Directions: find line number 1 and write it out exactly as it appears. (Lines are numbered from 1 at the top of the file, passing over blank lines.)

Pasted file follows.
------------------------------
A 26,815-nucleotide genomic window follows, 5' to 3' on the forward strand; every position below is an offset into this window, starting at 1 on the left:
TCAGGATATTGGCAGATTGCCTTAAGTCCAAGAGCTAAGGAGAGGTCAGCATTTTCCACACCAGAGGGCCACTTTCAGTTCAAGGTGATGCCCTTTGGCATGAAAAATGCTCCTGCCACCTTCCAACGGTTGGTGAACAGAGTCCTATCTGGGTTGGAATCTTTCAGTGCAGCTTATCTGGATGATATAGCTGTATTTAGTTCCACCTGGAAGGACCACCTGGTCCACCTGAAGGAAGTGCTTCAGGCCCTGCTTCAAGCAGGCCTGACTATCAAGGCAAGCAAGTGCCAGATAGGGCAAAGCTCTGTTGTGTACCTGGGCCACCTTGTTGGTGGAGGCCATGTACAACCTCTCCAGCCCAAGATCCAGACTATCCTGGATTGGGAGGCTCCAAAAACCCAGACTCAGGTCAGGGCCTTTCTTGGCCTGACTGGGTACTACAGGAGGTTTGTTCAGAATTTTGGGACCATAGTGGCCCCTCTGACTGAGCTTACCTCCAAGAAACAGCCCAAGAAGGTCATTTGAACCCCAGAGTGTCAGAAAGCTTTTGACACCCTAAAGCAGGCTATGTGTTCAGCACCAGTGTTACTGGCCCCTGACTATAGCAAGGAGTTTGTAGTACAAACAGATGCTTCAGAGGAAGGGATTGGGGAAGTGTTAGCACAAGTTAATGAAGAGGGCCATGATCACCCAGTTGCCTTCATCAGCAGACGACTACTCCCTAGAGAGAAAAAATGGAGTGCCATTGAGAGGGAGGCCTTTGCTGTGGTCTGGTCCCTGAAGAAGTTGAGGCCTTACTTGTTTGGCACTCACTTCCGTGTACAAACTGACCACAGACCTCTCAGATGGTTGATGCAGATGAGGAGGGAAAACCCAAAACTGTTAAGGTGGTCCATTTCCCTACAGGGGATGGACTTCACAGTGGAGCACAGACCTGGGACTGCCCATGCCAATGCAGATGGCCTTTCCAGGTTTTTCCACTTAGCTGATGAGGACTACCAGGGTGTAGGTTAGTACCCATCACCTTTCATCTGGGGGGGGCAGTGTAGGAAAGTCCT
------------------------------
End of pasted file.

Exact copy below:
A 26,815-nucleotide genomic window follows, 5' to 3' on the forward strand; every position below is an offset into this window, starting at 1 on the left: